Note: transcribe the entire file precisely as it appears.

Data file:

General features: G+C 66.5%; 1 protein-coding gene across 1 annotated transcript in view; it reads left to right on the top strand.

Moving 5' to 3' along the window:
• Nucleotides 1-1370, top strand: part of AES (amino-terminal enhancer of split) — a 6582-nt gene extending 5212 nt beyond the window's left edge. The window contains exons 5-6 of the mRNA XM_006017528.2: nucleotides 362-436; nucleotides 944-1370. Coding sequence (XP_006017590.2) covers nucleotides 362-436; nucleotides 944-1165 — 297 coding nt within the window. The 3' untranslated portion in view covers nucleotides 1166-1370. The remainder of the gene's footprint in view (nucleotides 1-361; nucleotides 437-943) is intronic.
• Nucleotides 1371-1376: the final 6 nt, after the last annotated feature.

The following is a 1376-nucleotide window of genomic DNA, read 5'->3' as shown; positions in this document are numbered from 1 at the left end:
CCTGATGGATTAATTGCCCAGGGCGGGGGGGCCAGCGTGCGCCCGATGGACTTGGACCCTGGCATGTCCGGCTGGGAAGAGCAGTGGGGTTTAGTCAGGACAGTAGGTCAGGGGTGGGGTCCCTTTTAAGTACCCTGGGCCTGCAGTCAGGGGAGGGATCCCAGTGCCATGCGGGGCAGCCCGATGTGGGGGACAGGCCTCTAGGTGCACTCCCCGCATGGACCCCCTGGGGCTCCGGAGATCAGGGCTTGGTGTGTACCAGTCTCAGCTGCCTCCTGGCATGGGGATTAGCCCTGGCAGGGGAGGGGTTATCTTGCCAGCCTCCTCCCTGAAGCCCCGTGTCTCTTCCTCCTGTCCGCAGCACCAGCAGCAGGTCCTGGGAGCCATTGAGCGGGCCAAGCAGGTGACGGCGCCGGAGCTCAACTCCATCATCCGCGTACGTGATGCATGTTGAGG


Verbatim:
General features: G+C 66.5%; 1 protein-coding gene across 1 annotated transcript in view; it reads left to right on the top strand.

Moving 5' to 3' along the window:
• Nucleotides 1-1370, top strand: part of AES (amino-terminal enhancer of split) — a 6582-nt gene extending 5212 nt beyond the window's left edge. The window contains exons 5-6 of the mRNA XM_006017528.2: nucleotides 362-436; nucleotides 944-1370. Coding sequence (XP_006017590.2) covers nucleotides 362-436; nucleotides 944-1165 — 297 coding nt within the window. The 3' untranslated portion in view covers nucleotides 1166-1370. The remainder of the gene's footprint in view (nucleotides 1-361; nucleotides 437-943) is intronic.
• Nucleotides 1371-1376: the final 6 nt, after the last annotated feature.

The following is a 1376-nucleotide window of genomic DNA, read 5'->3' as shown; positions in this document are numbered from 1 at the left end:
CCTGATGGATTAATTGCCCAGGGCGGGGGGGCCAGCGTGCGCCCGATGGACTTGGACCCTGGCATGTCCGGCTGGGAAGAGCAGTGGGGTTTAGTCAGGACAGTAGGTCAGGGGTGGGGTCCCTTTTAAGTACCCTGGGCCTGCAGTCAGGGGAGGGATCCCAGTGCCATGCGGGGCAGCCCGATGTGGGGGACAGGCCTCTAGGTGCACTCCCCGCATGGACCCCCTGGGGCTCCGGAGATCAGGGCTTGGTGTGTACCAGTCTCAGCTGCCTCCTGGCATGGGGATTAGCCCTGGCAGGGGAGGGGTTATCTTGCCAGCCTCCTCCCTGAAGCCCCGTGTCTCTTCCTCCTGTCCGCAGCACCAGCAGCAGGTCCTGGGAGCCATTGAGCGGGCCAAGCAGGTGACGGCGCCGGAGCTCAACTCCATCATCCGCGTACGTGATGCATGTTGAGG